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I'm creating a website from scratch and I was really into this in the late 90's but the web has changed alot since then! And I'm more of a designer so when I started putting this site together, I basically did a system of php includes to make the site more "dynamic"

When you first visit the site, you'll be presented to a logon screen, if you're not already logged on (cookies). If you're not logged on, a page called access.php is introdused. I thought I'd preload the most heavy images at this point. So that when the user is done logging on, the images are already cached. And this is working as I want. But I still notice that the biggest image still isn't rendered immediatly anyway. So it's seems kinda pointless.

All of this has made me rethink how the site is structured and how scripts and css files are loaded. Using FireBug and YSlow with Firefox I see a few pointers like expires headers and reducing the size of each script. But is this really the culprit?

For example, would this be really really stupid in the main index.php? The entire site is basically structured like this

<?php
require("dbconnect.php");
?>

<?php
include ("head.php");
?>

And below this is basically just the body and the content of the site. Head.php however consists of the doctype, head portions, linking of two css style sheets, jQuery library, jQuery validation engine, Cufon and Cufon font file, and then the small Cufon.Replace snippet.

The rest of the body comes with the index.php file, but at the bottom of this again is an include of a file called "footer.php" which basically consists of loading of a couple of jsLoader scripts and a slidepanel and then a js function. All of this makes the end page source look like a typical complete webpage, but I'm wondering if any of you can see immediatly that "this is really really stupid" and "don't do that, do this instead" etc. :) Are includes a bad way to go?

This site is also pretty image intensive and I can probably do a little more optimization. But I don't think that's its the primary culprit. YSlow gives me a report of what takes up the most space:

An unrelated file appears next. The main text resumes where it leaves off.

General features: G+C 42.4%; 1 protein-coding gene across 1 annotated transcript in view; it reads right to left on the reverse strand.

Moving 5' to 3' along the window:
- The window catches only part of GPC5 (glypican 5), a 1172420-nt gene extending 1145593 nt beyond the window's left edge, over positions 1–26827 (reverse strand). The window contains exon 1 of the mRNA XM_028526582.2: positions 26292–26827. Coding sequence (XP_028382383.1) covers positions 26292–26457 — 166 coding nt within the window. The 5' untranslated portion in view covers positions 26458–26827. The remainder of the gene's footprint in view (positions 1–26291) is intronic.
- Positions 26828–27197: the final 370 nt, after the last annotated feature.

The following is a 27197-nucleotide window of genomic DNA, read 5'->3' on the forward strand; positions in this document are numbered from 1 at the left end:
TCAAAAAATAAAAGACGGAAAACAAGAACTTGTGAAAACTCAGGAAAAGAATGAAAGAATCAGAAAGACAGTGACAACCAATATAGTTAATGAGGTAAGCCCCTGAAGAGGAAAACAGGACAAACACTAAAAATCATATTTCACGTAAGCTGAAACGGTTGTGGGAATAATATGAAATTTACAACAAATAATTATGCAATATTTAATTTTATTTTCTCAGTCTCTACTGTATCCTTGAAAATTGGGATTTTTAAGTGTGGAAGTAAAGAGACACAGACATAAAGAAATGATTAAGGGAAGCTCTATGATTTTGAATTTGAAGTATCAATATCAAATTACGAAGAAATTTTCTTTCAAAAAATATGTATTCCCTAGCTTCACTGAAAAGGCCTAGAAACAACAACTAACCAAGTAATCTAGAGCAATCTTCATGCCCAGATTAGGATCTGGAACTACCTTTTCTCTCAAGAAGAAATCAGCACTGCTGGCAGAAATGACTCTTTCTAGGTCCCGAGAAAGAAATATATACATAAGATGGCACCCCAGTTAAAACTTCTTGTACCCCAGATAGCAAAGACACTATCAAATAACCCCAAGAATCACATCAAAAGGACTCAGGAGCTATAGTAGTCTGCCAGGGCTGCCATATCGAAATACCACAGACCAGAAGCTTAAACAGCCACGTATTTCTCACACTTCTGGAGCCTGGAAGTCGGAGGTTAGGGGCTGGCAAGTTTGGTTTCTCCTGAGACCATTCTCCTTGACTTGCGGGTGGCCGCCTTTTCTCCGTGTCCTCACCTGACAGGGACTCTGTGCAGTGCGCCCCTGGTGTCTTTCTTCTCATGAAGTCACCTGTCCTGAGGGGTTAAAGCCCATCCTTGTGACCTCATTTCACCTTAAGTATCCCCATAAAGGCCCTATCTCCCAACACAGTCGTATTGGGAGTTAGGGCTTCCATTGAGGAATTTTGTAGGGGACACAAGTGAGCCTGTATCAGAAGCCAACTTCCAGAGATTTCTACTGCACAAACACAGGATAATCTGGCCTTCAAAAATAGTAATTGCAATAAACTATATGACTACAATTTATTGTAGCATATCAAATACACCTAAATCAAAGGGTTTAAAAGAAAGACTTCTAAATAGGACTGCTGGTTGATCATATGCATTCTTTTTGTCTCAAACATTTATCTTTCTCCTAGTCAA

doc(1) - 5.8K
js(5) - 198.7K
css(2) - 5.6K
cssimage(8) - 634.7K
image(6) - 110.8K

I know it looks like it's cssimage(8) that weighs the most, but I've already preloaded these images from before and it doesn't really affect the rendering.

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1  
Great intro! hhahah –  dscher Apr 7 '10 at 14:50

4 Answers 4

up vote 2 down vote accepted

To speed a little, you could assemble all your images on the same image sprite, so that you have only 1 request to download all the images. But that requires you to fine tune your css to let display just the small subset of your image. To have a better explanation, check out : http://css-tricks.com/css-sprites/

Another answer that could seem a little stupid but I like to think of this when I make a website : Just Keep It Simple. I mean do all your JS add real value, do all this images are fine, could you display less, make a lighter design ? I'm not criticizing your work at all, just suggest you...

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Thank you for the suggestion :) I like that! Anyway, this site is not really the typical website. It's more of an application. And most of it consists of a design around a render actually. So it can't very be less graphic heavy than it is. But I CAN possibly combine lots of images to sprites. But alot of my images are transparent, or semi-transparent. Would I need to collect all transparent images into one png. And the same with gifs(less color) and jpeg? –  Kenny Bones Apr 7 '10 at 15:57